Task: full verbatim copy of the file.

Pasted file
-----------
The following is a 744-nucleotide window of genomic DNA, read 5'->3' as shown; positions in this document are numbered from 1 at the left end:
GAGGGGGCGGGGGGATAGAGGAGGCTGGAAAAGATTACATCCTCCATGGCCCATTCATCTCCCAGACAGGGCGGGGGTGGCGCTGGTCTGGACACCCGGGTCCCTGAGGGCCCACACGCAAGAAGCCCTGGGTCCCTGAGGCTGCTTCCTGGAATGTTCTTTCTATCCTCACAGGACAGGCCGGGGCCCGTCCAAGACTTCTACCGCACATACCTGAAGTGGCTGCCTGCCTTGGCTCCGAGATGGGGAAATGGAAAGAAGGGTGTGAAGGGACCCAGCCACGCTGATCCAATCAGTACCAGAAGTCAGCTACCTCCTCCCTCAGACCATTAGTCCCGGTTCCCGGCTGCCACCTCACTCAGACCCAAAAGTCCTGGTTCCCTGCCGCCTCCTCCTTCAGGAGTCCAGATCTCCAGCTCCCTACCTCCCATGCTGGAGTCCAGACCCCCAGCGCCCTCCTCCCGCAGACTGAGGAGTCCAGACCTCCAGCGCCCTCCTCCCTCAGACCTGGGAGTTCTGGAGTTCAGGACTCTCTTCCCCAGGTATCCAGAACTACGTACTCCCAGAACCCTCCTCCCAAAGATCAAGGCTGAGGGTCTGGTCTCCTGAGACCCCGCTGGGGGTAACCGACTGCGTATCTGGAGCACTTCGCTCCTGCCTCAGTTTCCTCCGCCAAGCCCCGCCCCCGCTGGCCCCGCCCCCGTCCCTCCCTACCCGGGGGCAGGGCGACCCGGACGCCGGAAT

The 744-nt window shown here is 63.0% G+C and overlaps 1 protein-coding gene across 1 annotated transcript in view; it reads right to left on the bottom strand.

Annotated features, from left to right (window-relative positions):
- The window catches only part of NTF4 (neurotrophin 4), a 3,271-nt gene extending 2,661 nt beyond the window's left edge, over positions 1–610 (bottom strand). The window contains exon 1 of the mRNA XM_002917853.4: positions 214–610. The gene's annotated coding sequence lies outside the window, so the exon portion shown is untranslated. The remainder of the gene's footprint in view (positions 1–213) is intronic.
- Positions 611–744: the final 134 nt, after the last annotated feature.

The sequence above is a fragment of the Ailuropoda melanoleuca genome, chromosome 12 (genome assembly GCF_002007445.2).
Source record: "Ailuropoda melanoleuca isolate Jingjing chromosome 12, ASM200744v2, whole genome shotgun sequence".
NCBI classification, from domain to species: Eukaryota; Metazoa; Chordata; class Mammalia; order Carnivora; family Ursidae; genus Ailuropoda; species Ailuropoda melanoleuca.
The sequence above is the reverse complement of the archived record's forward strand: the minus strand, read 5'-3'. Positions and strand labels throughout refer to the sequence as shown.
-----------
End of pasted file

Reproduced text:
The following is a 744-nucleotide window of genomic DNA, read 5'->3' as shown; positions in this document are numbered from 1 at the left end:
GAGGGGGCGGGGGGATAGAGGAGGCTGGAAAAGATTACATCCTCCATGGCCCATTCATCTCCCAGACAGGGCGGGGGTGGCGCTGGTCTGGACACCCGGGTCCCTGAGGGCCCACACGCAAGAAGCCCTGGGTCCCTGAGGCTGCTTCCTGGAATGTTCTTTCTATCCTCACAGGACAGGCCGGGGCCCGTCCAAGACTTCTACCGCACATACCTGAAGTGGCTGCCTGCCTTGGCTCCGAGATGGGGAAATGGAAAGAAGGGTGTGAAGGGACCCAGCCACGCTGATCCAATCAGTACCAGAAGTCAGCTACCTCCTCCCTCAGACCATTAGTCCCGGTTCCCGGCTGCCACCTCACTCAGACCCAAAAGTCCTGGTTCCCTGCCGCCTCCTCCTTCAGGAGTCCAGATCTCCAGCTCCCTACCTCCCATGCTGGAGTCCAGACCCCCAGCGCCCTCCTCCCGCAGACTGAGGAGTCCAGACCTCCAGCGCCCTCCTCCCTCAGACCTGGGAGTTCTGGAGTTCAGGACTCTCTTCCCCAGGTATCCAGAACTACGTACTCCCAGAACCCTCCTCCCAAAGATCAAGGCTGAGGGTCTGGTCTCCTGAGACCCCGCTGGGGGTAACCGACTGCGTATCTGGAGCACTTCGCTCCTGCCTCAGTTTCCTCCGCCAAGCCCCGCCCCCGCTGGCCCCGCCCCCGTCCCTCCCTACCCGGGGGCAGGGCGACCCGGACGCCGGAAT

The 744-nt window shown here is 63.0% G+C and overlaps 1 protein-coding gene across 1 annotated transcript in view; it reads right to left on the bottom strand.

Annotated features, from left to right (window-relative positions):
- The window catches only part of NTF4 (neurotrophin 4), a 3,271-nt gene extending 2,661 nt beyond the window's left edge, over positions 1–610 (bottom strand). The window contains exon 1 of the mRNA XM_002917853.4: positions 214–610. The gene's annotated coding sequence lies outside the window, so the exon portion shown is untranslated. The remainder of the gene's footprint in view (positions 1–213) is intronic.
- Positions 611–744: the final 134 nt, after the last annotated feature.

The sequence above is a fragment of the Ailuropoda melanoleuca genome, chromosome 12 (genome assembly GCF_002007445.2).
Source record: "Ailuropoda melanoleuca isolate Jingjing chromosome 12, ASM200744v2, whole genome shotgun sequence".
NCBI classification, from domain to species: Eukaryota; Metazoa; Chordata; class Mammalia; order Carnivora; family Ursidae; genus Ailuropoda; species Ailuropoda melanoleuca.
The sequence above is the reverse complement of the archived record's forward strand: the minus strand, read 5'-3'. Positions and strand labels throughout refer to the sequence as shown.